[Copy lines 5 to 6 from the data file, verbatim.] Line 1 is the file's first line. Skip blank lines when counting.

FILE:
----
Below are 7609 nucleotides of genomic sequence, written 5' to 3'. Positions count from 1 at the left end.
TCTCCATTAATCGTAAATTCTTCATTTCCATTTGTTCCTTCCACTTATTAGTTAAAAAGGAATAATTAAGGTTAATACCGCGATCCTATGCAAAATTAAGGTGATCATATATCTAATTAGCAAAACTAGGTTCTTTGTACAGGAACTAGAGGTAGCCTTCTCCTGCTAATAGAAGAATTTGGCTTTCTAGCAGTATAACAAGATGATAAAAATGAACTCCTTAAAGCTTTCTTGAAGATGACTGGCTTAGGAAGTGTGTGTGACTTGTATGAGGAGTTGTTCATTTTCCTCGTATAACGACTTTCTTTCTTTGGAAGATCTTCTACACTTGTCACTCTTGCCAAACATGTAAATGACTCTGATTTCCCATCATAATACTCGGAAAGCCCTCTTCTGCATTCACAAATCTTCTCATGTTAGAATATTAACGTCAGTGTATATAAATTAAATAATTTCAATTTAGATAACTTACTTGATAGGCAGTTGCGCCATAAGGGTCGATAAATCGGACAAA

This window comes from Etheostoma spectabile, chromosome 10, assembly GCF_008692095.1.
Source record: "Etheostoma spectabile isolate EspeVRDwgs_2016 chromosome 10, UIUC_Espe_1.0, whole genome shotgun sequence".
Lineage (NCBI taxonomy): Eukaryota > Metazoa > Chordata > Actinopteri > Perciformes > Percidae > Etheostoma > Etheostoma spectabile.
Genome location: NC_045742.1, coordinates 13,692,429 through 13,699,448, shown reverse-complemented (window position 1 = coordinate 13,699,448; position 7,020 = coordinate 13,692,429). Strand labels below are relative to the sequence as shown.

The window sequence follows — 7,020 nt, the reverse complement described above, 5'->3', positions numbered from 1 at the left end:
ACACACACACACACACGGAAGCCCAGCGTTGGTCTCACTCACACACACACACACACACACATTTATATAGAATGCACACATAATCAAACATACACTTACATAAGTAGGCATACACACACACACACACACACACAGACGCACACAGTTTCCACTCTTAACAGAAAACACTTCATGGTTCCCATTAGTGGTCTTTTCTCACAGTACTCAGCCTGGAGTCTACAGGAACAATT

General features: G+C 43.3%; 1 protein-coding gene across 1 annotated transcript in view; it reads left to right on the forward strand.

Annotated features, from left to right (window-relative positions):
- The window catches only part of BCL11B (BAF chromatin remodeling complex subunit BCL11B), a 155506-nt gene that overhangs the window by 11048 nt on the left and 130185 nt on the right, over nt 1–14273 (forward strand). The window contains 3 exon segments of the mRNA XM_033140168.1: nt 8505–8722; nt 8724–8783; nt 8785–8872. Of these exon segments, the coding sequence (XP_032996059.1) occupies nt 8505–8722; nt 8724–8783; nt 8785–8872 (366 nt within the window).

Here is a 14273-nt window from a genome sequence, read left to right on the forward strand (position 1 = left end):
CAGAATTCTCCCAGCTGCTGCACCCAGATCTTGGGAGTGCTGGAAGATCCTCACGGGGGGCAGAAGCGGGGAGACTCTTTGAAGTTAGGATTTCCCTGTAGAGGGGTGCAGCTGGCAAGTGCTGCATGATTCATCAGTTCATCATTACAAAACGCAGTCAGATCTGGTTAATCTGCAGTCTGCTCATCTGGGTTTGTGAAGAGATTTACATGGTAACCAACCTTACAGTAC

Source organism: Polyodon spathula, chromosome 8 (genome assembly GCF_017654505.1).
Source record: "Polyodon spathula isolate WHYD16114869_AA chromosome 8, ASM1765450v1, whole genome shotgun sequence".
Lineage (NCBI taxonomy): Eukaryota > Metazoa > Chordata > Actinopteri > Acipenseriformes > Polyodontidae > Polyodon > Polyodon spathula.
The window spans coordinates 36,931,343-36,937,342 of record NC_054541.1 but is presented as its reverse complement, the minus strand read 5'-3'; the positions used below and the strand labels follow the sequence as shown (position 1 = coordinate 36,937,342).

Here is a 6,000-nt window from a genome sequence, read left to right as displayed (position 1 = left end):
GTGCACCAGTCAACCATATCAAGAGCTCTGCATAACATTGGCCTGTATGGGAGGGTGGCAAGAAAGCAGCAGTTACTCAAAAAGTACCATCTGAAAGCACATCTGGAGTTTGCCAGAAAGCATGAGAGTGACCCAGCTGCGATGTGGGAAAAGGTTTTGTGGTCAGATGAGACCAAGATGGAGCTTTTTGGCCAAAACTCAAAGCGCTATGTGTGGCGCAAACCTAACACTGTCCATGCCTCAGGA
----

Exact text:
Lineage (NCBI taxonomy): Eukaryota > Metazoa > Chordata > Actinopteri > Perciformes > Percidae > Etheostoma > Etheostoma spectabile.
Genome location: NC_045742.1, coordinates 13,692,429 through 13,699,448, shown reverse-complemented (window position 1 = coordinate 13,699,448; position 7,020 = coordinate 13,692,429). Strand labels below are relative to the sequence as shown.